Project Details:

Title:
Inceasing soybean genetic gain for yield by developing tools, know-how and community among public breeders in the north central US

Parent Project: Increasing the rate of genetic gain for yield in soybean breeding programs
Checkoff Organization:North Central Soybean Research Program
Categories:Breeding & genetics
Organization Project Code:GRT00056023
Project Year:2020
Lead Principal Investigator:Leah McHale (The Ohio State University)
Co-Principal Investigators:
Asheesh Singh (Iowa State University)
Dechun Wang (Michigan State University)
Katy M Rainey (Purdue University)
Brian Diers (University of Illinois at Urbana-Champaign)
Matthew Hudson (University of Illinois at Urbana-Champaign)
Nicolas Frederico Martin (University of Illinois at Urbana-Champaign)
Aaron Lorenz (University of Minnesota)
Pengyin Chen (University of Missouri)
Andrew Scaboo (University of Missouri)
George Graef (University of Nebraska)
David Hyten (University of Nebraska at Lincoln)
Rex Nelson (USDA/ARS-Iowa State University)
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Contributing Organizations

Funding Institutions

Information and Results

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Project Summary

The soybean research community has generated incredible public resources for soybean breeding, including collaborative yield trials such as the Northern Uniform Soybean Trials (NUST) which dates back to 1941 and commodity board funded genotypic data and genotyping platforms. However, these tools can be better leveraged to enhance gains for yield and seed composition in soybean. As part of our first objective, we propose to add value and utility to these resources through development of a breeding database that will be housed within SoyBase, the current community-supported USDA-ARS repository for soybean genetics and genomic data. We also propose the addition of environmental data to the NUST and addition of genotypic data to both the NUST and the SCN Regional Trials, both of which will facilitate breeding objectives for stability of both yield and seed composition.

Genomics-assisted breeding entails the use of genome-wide molecular marker data to aid in breeding decisions that make breeding programs more efficient and effective. Such applications range from the use of genomic selection, which can increase selection intensity and allow selection of parents earlier in a program, to the use of genomic data to optimally pair parents for creation of breeding populations containing more superior breeding lines and even possibly more favorable correlations between traits such as seed yield and protein. This latter application has been called “genomic mating”.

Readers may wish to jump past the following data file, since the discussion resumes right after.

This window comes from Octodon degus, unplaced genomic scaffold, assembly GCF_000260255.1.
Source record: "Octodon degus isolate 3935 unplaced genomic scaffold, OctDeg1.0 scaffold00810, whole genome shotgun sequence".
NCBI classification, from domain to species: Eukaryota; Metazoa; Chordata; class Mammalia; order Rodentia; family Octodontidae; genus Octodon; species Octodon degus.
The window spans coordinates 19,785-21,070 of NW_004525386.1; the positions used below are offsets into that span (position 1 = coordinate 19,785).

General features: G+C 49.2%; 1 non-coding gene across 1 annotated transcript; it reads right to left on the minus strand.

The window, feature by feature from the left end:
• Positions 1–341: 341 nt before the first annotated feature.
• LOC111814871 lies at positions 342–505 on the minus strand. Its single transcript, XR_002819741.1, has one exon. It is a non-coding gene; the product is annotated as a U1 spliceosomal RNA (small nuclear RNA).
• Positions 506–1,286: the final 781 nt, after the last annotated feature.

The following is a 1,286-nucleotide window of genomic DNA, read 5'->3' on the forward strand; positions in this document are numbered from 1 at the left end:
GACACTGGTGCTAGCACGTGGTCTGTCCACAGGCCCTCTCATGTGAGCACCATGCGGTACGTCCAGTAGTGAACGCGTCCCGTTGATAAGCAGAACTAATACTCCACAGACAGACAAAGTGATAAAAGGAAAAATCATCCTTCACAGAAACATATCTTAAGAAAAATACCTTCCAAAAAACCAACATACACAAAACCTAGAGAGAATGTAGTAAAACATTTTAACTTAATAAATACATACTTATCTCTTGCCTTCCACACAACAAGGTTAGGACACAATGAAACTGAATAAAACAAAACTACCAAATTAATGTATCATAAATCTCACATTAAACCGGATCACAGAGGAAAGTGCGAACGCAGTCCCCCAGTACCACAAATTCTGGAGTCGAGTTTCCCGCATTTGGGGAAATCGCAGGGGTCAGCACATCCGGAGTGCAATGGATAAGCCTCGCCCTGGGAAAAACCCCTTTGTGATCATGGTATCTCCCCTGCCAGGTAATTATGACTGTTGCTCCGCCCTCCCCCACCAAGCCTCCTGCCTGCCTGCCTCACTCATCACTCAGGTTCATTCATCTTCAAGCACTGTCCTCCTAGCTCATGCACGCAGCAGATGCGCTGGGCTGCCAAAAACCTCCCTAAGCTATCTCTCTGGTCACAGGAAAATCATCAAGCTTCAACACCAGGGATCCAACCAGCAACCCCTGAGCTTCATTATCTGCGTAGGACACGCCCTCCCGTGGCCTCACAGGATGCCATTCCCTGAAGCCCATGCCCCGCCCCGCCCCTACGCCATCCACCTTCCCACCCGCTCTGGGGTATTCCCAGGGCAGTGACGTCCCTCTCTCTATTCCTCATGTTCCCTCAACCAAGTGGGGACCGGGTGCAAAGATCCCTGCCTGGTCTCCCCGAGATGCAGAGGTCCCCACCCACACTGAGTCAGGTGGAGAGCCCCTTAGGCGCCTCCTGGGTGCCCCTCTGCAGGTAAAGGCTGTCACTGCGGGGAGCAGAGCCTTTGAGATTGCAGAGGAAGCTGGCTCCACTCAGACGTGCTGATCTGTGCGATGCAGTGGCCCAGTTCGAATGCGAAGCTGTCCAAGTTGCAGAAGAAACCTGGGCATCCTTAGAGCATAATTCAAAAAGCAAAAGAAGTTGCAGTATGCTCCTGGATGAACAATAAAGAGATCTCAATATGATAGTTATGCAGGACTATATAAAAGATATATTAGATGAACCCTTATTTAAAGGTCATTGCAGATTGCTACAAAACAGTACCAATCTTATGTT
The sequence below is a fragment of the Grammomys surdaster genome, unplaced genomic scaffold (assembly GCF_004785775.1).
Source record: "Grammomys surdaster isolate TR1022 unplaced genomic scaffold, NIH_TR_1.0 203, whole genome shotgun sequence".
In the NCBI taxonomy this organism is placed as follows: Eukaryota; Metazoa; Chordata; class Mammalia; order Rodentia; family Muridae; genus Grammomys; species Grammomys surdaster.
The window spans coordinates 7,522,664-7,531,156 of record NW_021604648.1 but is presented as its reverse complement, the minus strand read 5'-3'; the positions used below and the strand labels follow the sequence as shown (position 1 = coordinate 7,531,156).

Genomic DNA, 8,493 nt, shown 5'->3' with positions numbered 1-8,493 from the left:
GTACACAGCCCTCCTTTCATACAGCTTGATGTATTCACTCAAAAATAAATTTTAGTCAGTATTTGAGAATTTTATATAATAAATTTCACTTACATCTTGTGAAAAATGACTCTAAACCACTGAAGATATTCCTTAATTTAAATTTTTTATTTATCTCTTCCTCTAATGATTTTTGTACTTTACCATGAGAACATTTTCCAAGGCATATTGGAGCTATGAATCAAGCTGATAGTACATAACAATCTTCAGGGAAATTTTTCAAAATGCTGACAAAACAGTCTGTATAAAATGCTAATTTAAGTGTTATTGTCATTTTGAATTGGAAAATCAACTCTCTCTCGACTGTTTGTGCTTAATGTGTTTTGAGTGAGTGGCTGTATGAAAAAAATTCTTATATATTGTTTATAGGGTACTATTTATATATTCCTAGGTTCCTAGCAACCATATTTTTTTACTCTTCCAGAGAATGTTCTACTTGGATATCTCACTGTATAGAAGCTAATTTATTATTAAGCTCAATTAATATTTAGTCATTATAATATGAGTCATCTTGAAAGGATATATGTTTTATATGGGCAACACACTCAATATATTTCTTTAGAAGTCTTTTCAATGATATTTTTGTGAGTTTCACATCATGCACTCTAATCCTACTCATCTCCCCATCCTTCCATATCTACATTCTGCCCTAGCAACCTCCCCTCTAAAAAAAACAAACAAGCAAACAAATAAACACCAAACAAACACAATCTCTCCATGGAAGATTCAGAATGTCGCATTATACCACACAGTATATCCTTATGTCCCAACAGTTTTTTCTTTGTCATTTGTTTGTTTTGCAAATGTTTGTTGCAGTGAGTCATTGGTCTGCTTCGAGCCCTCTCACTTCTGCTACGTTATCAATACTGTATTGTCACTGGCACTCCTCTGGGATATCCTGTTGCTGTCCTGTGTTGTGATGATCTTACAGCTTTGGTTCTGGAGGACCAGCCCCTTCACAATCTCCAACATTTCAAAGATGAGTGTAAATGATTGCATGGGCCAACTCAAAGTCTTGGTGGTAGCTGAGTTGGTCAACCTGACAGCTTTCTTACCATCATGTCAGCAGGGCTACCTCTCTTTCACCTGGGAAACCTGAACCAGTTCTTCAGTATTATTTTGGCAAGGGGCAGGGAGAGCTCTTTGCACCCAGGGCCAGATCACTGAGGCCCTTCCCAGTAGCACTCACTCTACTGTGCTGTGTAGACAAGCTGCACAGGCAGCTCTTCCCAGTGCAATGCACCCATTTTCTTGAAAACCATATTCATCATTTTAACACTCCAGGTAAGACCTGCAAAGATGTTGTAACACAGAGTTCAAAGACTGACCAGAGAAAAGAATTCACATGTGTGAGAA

Numerous scientific articles have been published on the development and optimization of genomics-assisted plant breeding and, in part through our current NCSRP project, we have learned a lot about the optimal application of genomics-assisted breeding methods applied to soybean. The actual implementation of genomics-assisted breeding in the public plant breeding communities, however, has been minimal. Thus, Objective 2 is focused on the development and use of high-throughput genome-wide genotyping technologies that are of low cost with high-quality repeatable marker data, and making available tools for genomic data management and decisions that integrate genomic data and phenotypic data along with various analysis pipelines in a user-friendly form. The transfer and availability of these technologies to the public sector is critical to our ability to effectively train future soybean breeders, many of whom will be employed by private sector companies using these techniques.

Increases in soybean yield through breeding have been slower than growers expect. A collaborative study led by Diers of a historic set of MG II-IV varieties released from 1923 to 2008 revealed a recent rate of genetic gain of 0.43 bu/ac/yr, whereas reports of genetic gain in corn generally range from 1.0 to 1.2 bu/ac/yr. Moreover, this same study found that protein has decreased between these time periods by 1.7 percentage points, an undesirable outcome. Based on the mathematical formula for change resulting from selection, there are a number of possible targets for improving the rate of genetic gain. Objective 3 of this work focuses on the evaluation of different breeding methods each of which target one or more areas for improvement, such as selection intensity, accuracy, diversity, and the time required for each breeding cycle, and simultaneous improvement of traits that typically show negative correlations, such as yield and seed protein content. Breeders will implement and test the methods in their own breeding programs to determine which methods are most viable to improve genetic gains.